Religion - a Opium of the people b Legitimates social...

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Religion I. What is religion? a. Durkheim: “A religion is a unified system or beliefs and practices relative to sacred things, that is to say, things set apart and forbidden—beliefs and practices which united into one single moral community called a church, all those that adhere to them.” b. For Durkheim a religion is defined by three elements: 1. Beliefs that some things are sacred (forbidden, seat apart from the profane) 2. Practices (rituals) centering on the things considered sacred 3. A moral community (a church) resulting from a group’s beliefs and practices II. Functionalist view on religion: a. It meets basic human needs 1. Questions about ultimate meaning 2. Emotional comfort 3. Social solidarity 4. Guidelines for everyday life 5. Social control 6. Supports government 7. Social change b. Dysfunctions of religion 1. Justification for persecution 2. War and terrorism III. Conflict perspective
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Unformatted text preview: a. Opium of the people b. Legitimates social inequalities c. But, it can also be a strong mechanism for change IV. Symbolic interactionsm a. Focus on religious symbols b. Rituals c. Beliefs d. Meaning V. The importance of religion a. Social control vs. social change b. Weber’s protestant ethic thesis VI. Non-offical religious beliefs and practices a. Nde (moody-life after life (1975) 1. A sense of being dead 2. Peace and painlessness 3. Out-of-body experiences 4. The tunnel experience 5. People of the lights 6. The being of light 7. The life review 8. Reluctance to return b. Reincarnation (Ian Stephenson) c. After-dead communication (Gary Schwartz) d. Angels and demons VII. Religion and politics a. Conservative? b. Radical? VIII. Religion and science a. The antrophic principle b. The power of prayer IX. The future of religion X....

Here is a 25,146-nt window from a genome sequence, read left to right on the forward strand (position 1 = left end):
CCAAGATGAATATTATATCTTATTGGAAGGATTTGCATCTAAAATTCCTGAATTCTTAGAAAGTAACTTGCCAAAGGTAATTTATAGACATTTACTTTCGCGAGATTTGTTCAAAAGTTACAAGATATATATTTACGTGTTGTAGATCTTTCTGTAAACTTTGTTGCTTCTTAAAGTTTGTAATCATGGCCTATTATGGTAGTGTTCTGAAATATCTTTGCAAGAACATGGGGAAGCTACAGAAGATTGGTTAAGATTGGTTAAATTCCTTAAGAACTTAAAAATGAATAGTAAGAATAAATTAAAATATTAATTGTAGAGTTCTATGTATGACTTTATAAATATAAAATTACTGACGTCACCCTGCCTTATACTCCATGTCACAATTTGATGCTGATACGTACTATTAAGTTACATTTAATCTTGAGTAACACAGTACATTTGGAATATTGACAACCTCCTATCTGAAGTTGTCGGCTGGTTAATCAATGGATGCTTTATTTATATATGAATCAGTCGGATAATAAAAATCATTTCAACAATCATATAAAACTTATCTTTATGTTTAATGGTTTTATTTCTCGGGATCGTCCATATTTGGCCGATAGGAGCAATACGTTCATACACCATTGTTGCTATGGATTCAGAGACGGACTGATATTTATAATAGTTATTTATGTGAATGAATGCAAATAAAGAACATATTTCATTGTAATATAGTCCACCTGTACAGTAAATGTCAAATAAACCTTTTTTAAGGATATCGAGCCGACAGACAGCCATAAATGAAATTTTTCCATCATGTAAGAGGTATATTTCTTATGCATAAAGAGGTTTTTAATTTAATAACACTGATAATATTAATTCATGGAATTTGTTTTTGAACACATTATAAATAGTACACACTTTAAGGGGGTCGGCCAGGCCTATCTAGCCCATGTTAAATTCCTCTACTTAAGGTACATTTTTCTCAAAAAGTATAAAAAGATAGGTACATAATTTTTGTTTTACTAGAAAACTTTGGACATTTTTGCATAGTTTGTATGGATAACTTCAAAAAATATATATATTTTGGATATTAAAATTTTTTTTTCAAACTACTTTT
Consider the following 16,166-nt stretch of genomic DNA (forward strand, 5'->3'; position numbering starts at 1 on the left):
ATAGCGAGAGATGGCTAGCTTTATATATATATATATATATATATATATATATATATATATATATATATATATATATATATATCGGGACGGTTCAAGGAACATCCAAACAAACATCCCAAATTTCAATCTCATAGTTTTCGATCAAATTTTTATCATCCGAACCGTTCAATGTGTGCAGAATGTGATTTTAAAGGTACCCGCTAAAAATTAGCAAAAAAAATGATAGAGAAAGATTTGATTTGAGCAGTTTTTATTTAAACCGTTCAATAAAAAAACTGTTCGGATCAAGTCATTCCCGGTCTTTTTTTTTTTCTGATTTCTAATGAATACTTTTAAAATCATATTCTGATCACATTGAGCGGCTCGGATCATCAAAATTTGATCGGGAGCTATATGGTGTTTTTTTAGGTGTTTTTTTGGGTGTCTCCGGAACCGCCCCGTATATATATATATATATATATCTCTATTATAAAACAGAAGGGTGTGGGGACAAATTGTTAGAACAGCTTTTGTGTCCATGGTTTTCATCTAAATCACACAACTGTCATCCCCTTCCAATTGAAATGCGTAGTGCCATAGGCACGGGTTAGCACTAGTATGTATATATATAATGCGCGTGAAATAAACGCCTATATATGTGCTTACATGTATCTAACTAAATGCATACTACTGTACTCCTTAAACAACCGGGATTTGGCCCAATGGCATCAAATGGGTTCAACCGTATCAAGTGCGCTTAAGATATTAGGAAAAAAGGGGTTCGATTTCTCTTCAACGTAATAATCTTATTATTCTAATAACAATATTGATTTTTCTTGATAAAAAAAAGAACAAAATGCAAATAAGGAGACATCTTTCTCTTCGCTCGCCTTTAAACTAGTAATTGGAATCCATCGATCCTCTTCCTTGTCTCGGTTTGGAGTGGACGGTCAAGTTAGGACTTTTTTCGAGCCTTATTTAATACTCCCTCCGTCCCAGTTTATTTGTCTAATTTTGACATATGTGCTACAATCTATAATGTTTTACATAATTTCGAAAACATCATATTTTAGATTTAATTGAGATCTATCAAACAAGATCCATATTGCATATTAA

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This note was uploaded on 04/29/2009 for the course SOCI 101 taught by Professor Rosenblaum during the Spring '08 term at George Mason.

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Religion - a Opium of the people b Legitimates social...

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